[Ffmpeg-devel] FFMPEG RTSP for Windows

Michael A. Kohn mike
Thu Mar 30 15:39:07 CEST 2006

Rich Felker wrote:

> This code does not give me much confidence in your knowledge of the C
> language. The above can be done without useless temp vars:

> WSADATA dummy;
> if (WSAStartup(MAKEWORD(1,1), &dummy)) return 1;

> and I assume MAKEWORD(1,1) is just 0x0101..

Thank you for insulting me... I actually got that code from the MSDN
documentation... (other than the Win32isStupid part.. I find having to
initialize the winsock library every time it's used annoying so I use
that variable name).. and yes they use MAKEWORD.. if I had to guess why,
it probably has to do with endianess (at one time they had PPC and MIPS
versions of Windows NT).. anyway if you have a problem  with that please
take it up with them...

> This is wrong. It will break cygwin.

> +#ifndef CONFIG_WIN32

I didn't know.. this is my first time working on ffmpeg code I assumed
it's better to use #ifdefs for WIN32 instead of MINGW incase someone was
using microsoft's or intel's compiler...

>          sleep(1);
> +#else
> +        Sleep(1000);

> This is wrong. I doubt win32 is missing sleep, but if it is, you need
> to make an emulation of sleep() using Sleep in a separate
> win32-dependent file.

This is not wrong... try compiling this in Visual C++:

main() { sleep(1); }

it doesn't have sleep.. when I compiled libavformat as it was it gave a
warning on sleep(1); .. and broke other places so I assumed mingw was
missing sleep() also and changed it to Win32 style:

VOID Sleep(DWORD dwMilliseconds);   as MSDN writes it.

I changed it back to sleep(1); in libavformat and even tho it does
give the warning, it does compile.. BUT.. it does NOT work the same...

compile this code on mingw and on linux:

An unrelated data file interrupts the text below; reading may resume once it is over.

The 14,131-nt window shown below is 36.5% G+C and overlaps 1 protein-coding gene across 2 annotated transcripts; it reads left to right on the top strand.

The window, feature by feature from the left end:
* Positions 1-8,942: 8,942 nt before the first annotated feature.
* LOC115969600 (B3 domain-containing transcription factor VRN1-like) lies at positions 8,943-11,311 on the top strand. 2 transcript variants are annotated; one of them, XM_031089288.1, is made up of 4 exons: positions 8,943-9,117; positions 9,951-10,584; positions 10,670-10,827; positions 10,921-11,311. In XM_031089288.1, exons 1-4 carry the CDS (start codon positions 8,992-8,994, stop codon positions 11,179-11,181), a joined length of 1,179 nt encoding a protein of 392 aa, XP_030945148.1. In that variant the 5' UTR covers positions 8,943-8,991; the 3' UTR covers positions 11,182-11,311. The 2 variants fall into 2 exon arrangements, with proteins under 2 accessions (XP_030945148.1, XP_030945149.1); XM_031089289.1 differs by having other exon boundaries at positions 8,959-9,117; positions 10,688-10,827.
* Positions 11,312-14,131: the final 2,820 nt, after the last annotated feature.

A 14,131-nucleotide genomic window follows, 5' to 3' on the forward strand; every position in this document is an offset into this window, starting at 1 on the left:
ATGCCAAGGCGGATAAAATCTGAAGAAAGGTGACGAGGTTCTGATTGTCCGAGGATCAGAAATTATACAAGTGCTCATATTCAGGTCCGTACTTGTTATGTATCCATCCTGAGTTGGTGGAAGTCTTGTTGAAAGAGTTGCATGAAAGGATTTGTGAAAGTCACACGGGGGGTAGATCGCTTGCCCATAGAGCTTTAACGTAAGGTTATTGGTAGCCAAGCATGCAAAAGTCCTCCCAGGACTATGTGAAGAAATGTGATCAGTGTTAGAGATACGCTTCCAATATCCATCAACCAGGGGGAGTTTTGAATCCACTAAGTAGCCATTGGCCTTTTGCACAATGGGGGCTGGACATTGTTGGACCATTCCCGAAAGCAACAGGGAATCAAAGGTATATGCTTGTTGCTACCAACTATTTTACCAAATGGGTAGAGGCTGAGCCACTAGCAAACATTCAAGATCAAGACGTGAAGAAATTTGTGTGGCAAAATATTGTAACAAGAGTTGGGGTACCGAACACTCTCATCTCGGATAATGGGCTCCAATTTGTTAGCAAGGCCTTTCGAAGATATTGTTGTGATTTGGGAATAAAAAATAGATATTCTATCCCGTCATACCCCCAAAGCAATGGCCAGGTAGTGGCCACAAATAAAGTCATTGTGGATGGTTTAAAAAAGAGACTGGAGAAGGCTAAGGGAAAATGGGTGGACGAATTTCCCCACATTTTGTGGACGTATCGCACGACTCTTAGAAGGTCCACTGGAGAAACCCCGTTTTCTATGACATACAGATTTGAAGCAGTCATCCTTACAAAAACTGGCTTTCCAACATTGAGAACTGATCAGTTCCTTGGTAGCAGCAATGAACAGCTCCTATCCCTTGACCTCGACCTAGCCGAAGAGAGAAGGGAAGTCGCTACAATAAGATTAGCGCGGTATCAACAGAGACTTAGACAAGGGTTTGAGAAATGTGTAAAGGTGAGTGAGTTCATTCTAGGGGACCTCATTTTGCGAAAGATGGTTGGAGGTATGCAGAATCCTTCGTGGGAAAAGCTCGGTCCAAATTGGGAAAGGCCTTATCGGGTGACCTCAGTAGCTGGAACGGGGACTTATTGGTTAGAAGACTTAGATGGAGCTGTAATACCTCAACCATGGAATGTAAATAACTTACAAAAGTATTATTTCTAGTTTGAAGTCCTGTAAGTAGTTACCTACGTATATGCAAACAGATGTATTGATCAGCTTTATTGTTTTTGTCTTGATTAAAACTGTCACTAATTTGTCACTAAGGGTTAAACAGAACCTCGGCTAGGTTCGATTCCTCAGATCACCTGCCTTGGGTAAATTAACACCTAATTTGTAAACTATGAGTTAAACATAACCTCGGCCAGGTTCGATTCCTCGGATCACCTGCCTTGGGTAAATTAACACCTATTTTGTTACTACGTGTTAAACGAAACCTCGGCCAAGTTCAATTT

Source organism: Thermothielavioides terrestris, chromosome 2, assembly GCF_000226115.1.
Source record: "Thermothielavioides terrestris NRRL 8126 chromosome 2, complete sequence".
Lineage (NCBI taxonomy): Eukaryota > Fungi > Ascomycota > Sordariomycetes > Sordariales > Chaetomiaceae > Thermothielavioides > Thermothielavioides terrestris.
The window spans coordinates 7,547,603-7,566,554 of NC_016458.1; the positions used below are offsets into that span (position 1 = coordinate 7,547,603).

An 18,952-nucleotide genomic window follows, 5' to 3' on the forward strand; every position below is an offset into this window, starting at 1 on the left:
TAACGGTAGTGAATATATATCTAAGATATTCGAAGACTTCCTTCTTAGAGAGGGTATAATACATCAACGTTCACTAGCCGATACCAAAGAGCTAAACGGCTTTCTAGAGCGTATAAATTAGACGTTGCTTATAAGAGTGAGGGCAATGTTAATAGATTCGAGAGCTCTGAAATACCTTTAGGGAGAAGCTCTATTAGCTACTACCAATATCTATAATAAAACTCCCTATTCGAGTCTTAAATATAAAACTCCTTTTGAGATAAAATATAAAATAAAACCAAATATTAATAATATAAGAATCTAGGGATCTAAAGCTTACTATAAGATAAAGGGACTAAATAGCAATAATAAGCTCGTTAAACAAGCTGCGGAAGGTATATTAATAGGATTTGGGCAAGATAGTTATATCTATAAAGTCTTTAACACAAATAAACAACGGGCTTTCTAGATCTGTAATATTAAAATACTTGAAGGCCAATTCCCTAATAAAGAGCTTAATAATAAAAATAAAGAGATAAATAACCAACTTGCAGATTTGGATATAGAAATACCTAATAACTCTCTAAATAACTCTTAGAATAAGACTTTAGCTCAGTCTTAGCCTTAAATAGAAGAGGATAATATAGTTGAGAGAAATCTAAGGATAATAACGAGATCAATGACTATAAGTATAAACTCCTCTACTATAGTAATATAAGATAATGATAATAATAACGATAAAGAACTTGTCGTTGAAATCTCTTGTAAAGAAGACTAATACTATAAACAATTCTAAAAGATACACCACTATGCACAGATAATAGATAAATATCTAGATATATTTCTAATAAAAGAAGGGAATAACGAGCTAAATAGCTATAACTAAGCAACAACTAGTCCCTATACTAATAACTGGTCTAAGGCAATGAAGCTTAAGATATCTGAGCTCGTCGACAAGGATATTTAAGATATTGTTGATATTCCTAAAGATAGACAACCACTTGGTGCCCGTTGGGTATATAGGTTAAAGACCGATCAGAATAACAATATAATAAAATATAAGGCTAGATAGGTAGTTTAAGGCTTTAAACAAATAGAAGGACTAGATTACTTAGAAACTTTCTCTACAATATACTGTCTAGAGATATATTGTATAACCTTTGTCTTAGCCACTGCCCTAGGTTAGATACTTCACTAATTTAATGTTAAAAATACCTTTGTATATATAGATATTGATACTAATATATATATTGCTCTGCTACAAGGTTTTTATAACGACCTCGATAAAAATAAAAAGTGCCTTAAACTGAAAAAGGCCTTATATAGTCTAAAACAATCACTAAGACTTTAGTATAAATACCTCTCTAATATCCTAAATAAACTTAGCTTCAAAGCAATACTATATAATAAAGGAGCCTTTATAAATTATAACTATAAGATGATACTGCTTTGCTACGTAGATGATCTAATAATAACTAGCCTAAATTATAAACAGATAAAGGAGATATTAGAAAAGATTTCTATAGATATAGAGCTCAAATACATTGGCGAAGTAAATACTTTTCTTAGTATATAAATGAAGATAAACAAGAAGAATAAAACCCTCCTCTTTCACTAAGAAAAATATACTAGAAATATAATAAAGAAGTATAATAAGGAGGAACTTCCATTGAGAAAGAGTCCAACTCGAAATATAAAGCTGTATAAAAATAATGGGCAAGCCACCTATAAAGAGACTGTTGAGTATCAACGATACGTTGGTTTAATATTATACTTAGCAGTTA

main() { sleep(500); }

on Windows this will return in 500ms.. on Linux this will turn in
500 seconds...

> +#undef rand
> +#define random rand
> random is not allowed in libav*. If it's used this is a bug and must
> be corrected.

notice above these lines i wrote:

> +/* I'm sure the next two lines are evil in some way, but I'm not sure
> +   how else to do that right now */

the way it is right now does not compile.  i was hoping someone could have
been nice enough to explain why instead of you coming around and insulting
me...  i'm sorry if what i did is so horrible, but that was the only way
that was going to compile..

> +#ifdef CONFIG_WIN32
> +        getsockopt (fd, SOL_SOCKET, SO_ERROR, (char FAR *)&ret, (int
> *)&optlen);

> The use of the FAR pointer qualifier is ABSOLUTELY WRONG!
> This is win16 code!!

According to MSDN Libaray that came with the Visual Studio I use when I
have to do VC++ things:

int getsockopt(
  int level,
  int optname,
  char FAR *optval,
  int FAR *optlen

and at the bottom of the page it says to link with Ws2_32.lib.  I'm
assuming this is a 32 bit libarary since it has 32 at the end of it.  I
got a compile warning there when I didn't write the code as I did so I
wrote it exactly the way it is in the MSDN stuff.  Compile warning went
away so I left it.  Once again, complain to Microsoft if you don't like
that (altho by doing a web search it looks like they changed their docs
now anyway).

> -#ifdef __BEOS__
> +#if defined(__BEOS__) || defined(CONFIG_WIN32)
>              len = recv(s->fd, buf, size, 0);
>  #else
>              len = read(s->fd, buf, size);

> IMO it's safe to use recv always.

that's fine..  however the code as it was originally written was using
recv() only for BEOS and read() otherwise.  I did not choose to use read()
on Unix so don't blame me for that.  And same for send.

> Using shutdown() instead of close() or closesocket() should be safe on
> both unix and windows.

once again... the original code was written close() so I chose to stick
with the way the code was originally written...  since close() (just like
read()/write()) doesn't work on Winsock since socket handles are different
than file handles on Windows, so I use the equivlant Windows function
which is closesocket().  If you have a problem with it, please contact the
original author of those functions instead of blaming me.

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